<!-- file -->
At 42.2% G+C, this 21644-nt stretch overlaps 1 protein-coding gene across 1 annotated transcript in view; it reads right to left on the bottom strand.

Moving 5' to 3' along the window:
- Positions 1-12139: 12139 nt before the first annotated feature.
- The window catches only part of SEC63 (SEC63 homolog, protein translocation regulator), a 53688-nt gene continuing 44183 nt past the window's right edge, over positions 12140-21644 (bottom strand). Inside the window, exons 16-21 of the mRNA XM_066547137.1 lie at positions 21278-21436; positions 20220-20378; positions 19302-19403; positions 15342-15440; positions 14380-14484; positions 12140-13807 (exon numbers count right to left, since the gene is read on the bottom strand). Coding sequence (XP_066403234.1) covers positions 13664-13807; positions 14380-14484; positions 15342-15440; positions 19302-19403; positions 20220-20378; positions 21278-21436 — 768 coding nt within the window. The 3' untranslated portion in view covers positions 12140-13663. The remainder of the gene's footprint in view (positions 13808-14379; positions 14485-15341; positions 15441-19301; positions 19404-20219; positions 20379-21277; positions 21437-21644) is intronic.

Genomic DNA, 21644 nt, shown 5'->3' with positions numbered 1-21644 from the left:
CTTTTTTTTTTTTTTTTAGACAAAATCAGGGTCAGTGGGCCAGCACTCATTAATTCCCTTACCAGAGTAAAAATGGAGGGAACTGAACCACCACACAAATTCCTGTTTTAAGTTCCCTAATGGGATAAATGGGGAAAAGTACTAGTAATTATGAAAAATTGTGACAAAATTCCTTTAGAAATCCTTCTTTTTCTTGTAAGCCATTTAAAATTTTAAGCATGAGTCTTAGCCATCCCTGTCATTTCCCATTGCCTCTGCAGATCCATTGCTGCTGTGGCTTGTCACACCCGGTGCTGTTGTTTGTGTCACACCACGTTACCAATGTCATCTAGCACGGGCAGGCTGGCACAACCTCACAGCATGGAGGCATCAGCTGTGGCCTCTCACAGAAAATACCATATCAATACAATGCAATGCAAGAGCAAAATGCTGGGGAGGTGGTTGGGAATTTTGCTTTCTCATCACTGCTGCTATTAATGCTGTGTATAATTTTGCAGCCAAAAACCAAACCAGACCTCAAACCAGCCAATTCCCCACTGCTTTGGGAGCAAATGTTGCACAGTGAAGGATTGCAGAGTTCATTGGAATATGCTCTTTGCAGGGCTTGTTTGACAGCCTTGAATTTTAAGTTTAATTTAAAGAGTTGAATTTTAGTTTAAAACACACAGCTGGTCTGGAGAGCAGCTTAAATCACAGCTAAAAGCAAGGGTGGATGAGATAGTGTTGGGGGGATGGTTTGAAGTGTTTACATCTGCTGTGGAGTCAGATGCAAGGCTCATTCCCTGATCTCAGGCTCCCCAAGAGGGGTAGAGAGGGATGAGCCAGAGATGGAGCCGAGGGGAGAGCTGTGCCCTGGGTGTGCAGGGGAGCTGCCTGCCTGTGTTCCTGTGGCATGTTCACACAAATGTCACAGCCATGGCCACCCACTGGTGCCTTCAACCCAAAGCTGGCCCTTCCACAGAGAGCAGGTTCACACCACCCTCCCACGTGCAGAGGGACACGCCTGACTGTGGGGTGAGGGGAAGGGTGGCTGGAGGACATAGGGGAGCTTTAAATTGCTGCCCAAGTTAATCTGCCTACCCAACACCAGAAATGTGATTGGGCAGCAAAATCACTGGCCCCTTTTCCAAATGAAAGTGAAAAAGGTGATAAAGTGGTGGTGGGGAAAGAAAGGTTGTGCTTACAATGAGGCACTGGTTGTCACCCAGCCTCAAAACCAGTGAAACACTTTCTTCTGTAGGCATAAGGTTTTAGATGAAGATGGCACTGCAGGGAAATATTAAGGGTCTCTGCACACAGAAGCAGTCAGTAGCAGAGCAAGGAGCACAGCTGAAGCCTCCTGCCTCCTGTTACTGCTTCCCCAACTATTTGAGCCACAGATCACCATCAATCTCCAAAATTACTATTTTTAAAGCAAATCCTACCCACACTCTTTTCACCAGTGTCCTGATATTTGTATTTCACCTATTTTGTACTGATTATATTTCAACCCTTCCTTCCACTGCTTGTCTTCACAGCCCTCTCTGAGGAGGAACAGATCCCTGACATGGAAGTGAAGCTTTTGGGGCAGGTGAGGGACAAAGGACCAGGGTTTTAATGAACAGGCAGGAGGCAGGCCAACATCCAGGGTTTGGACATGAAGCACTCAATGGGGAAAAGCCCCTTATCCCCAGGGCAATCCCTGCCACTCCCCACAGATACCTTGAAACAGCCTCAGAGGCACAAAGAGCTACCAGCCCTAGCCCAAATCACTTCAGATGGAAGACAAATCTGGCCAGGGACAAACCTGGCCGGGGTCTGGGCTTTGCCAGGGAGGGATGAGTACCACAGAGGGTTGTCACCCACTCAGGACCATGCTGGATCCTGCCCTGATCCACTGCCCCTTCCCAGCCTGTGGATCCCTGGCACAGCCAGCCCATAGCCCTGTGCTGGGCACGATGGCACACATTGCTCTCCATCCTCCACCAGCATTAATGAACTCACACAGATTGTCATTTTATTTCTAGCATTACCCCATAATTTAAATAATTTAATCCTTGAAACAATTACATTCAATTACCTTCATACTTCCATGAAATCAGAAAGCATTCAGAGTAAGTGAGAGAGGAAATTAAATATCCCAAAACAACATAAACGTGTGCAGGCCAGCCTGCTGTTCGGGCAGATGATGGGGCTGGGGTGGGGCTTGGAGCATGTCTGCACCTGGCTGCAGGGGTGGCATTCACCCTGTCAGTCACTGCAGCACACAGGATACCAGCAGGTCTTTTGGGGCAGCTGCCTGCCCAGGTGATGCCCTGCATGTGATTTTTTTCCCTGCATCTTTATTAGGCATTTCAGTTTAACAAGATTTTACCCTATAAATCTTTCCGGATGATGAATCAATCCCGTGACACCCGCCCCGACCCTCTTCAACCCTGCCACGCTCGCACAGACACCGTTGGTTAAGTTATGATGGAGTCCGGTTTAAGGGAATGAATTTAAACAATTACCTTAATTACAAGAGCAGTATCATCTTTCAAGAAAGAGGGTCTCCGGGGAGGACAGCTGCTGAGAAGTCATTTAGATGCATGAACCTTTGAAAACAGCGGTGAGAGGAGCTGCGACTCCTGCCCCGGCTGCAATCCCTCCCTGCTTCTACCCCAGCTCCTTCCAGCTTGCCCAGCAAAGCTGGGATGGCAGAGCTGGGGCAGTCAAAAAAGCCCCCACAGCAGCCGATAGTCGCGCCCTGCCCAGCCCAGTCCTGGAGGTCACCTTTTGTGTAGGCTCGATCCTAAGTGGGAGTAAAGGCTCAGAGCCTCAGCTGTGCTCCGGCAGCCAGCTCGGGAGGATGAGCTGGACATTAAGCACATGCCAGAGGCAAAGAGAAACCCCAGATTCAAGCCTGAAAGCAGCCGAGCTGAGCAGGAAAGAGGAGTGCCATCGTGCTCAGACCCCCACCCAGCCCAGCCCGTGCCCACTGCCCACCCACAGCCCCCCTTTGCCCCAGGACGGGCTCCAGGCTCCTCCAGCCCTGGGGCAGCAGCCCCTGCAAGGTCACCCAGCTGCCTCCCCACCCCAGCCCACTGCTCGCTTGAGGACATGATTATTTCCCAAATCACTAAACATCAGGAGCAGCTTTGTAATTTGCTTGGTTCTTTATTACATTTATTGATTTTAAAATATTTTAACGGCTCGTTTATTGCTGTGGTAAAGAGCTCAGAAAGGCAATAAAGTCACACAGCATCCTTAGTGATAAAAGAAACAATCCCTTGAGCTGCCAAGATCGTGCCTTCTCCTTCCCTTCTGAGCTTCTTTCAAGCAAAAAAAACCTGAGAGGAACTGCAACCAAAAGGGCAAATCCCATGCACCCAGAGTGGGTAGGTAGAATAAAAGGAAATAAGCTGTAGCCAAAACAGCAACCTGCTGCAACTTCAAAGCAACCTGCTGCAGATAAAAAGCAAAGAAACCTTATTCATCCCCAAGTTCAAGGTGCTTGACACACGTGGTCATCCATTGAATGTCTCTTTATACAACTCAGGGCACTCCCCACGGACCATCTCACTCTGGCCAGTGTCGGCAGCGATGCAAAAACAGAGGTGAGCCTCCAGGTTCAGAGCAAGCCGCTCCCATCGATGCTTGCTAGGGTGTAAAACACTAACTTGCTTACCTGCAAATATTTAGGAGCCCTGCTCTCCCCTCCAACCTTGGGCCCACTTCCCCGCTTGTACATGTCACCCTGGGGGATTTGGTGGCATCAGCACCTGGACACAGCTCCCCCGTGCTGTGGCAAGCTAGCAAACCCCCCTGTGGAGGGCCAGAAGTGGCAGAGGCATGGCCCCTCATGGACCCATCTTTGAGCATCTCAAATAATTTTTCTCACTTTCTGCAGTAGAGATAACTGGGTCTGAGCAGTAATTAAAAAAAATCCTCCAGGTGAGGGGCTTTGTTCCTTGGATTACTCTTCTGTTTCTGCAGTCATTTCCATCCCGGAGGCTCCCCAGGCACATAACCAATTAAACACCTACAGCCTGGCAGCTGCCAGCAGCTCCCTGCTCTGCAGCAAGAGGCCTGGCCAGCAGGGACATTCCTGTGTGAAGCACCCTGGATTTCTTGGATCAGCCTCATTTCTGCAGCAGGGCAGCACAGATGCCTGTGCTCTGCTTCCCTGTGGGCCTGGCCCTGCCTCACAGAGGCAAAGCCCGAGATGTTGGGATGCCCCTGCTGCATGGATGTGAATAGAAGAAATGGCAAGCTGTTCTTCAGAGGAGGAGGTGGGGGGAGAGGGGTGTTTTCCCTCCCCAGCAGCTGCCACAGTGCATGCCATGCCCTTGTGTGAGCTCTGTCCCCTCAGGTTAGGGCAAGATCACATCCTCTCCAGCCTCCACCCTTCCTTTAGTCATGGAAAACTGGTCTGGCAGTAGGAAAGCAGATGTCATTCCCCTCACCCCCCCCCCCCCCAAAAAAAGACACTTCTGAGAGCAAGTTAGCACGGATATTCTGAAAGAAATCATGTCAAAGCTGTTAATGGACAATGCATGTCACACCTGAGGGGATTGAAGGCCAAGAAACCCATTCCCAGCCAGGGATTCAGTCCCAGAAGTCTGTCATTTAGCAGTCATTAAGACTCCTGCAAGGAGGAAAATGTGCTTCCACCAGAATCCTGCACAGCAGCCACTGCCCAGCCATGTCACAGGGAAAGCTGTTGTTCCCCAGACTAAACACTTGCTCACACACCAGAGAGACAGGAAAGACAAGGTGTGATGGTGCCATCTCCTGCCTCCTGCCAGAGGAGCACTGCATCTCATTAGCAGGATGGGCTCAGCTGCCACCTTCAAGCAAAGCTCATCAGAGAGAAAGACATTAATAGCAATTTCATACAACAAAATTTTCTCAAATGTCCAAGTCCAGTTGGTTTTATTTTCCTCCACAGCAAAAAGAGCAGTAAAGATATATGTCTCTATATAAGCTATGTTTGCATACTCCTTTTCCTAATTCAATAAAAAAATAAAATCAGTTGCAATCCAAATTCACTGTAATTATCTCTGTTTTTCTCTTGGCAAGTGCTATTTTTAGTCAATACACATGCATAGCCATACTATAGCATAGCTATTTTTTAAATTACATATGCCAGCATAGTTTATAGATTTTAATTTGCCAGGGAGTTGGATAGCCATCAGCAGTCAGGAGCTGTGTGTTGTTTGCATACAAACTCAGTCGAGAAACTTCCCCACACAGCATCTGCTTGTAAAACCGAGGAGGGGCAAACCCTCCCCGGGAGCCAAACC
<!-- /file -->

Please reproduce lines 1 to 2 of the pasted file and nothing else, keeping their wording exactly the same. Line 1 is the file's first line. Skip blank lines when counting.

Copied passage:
At 42.2% G+C, this 21644-nt stretch overlaps 1 protein-coding gene across 1 annotated transcript in view; it reads right to left on the bottom strand.

Moving 5' to 3' along the window: